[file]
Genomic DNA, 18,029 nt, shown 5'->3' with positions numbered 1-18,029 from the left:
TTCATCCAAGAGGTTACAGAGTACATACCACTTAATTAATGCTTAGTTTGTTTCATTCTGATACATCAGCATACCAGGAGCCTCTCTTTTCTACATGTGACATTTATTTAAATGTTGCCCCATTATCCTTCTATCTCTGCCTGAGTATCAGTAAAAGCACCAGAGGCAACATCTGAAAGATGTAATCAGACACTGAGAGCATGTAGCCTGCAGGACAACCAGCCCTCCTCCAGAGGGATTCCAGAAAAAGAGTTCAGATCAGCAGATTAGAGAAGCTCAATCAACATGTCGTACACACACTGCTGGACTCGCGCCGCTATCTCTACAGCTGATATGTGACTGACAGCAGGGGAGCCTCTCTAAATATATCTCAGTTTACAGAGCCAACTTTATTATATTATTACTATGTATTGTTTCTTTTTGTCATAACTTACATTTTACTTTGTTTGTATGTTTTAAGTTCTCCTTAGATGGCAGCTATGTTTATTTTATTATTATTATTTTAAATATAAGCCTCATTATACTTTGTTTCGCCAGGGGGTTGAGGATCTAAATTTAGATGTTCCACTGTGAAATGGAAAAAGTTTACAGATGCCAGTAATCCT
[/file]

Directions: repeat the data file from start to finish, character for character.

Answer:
Genomic DNA, 18,029 nt, shown 5'->3' with positions numbered 1-18,029 from the left:
TTCATCCAAGAGGTTACAGAGTACATACCACTTAATTAATGCTTAGTTTGTTTCATTCTGATACATCAGCATACCAGGAGCCTCTCTTTTCTACATGTGACATTTATTTAAATGTTGCCCCATTATCCTTCTATCTCTGCCTGAGTATCAGTAAAAGCACCAGAGGCAACATCTGAAAGATGTAATCAGACACTGAGAGCATGTAGCCTGCAGGACAACCAGCCCTCCTCCAGAGGGATTCCAGAAAAAGAGTTCAGATCAGCAGATTAGAGAAGCTCAATCAACATGTCGTACACACACTGCTGGACTCGCGCCGCTATCTCTACAGCTGATATGTGACTGACAGCAGGGGAGCCTCTCTAAATATATCTCAGTTTACAGAGCCAACTTTATTATATTATTACTATGTATTGTTTCTTTTTGTCATAACTTACATTTTACTTTGTTTGTATGTTTTAAGTTCTCCTTAGATGGCAGCTATGTTTATTTTATTATTATTATTTTAAATATAAGCCTCATTATACTTTGTTTCGCCAGGGGGTTGAGGATCTAAATTTAGATGTTCCACTGTGAAATGGAAAAAGTTTACAGATGCCAGTAATCCT